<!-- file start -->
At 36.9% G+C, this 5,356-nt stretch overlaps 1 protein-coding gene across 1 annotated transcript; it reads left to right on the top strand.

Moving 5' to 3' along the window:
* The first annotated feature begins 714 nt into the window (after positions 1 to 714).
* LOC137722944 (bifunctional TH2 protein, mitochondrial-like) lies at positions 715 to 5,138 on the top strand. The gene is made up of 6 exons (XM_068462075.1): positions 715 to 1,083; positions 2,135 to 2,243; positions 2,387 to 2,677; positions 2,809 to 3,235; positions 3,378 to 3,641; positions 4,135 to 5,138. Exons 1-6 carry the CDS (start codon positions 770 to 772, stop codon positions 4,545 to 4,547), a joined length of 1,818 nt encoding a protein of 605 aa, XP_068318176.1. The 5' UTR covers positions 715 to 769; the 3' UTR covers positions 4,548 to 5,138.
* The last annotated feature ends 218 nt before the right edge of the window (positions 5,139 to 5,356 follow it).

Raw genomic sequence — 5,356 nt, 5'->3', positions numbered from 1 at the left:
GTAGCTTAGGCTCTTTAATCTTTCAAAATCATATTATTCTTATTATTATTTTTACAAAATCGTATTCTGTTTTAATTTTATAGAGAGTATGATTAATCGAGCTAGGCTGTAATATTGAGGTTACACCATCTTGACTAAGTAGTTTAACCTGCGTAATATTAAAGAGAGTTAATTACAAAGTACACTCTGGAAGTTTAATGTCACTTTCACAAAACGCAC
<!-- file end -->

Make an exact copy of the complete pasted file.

At 36.9% G+C, this 5,356-nt stretch overlaps 1 protein-coding gene across 1 annotated transcript; it reads left to right on the top strand.

Moving 5' to 3' along the window:
* The first annotated feature begins 714 nt into the window (after positions 1 to 714).
* LOC137722944 (bifunctional TH2 protein, mitochondrial-like) lies at positions 715 to 5,138 on the top strand. The gene is made up of 6 exons (XM_068462075.1): positions 715 to 1,083; positions 2,135 to 2,243; positions 2,387 to 2,677; positions 2,809 to 3,235; positions 3,378 to 3,641; positions 4,135 to 5,138. Exons 1-6 carry the CDS (start codon positions 770 to 772, stop codon positions 4,545 to 4,547), a joined length of 1,818 nt encoding a protein of 605 aa, XP_068318176.1. The 5' UTR covers positions 715 to 769; the 3' UTR covers positions 4,548 to 5,138.
* The last annotated feature ends 218 nt before the right edge of the window (positions 5,139 to 5,356 follow it).

Raw genomic sequence — 5,356 nt, 5'->3', positions numbered from 1 at the left:
GTAGCTTAGGCTCTTTAATCTTTCAAAATCATATTATTCTTATTATTATTTTTACAAAATCGTATTCTGTTTTAATTTTATAGAGAGTATGATTAATCGAGCTAGGCTGTAATATTGAGGTTACACCATCTTGACTAAGTAGTTTAACCTGCGTAATATTAAAGAGAGTTAATTACAAAGTACACTCTGGAAGTTTAATGTCACTTTCACAAAACGCAC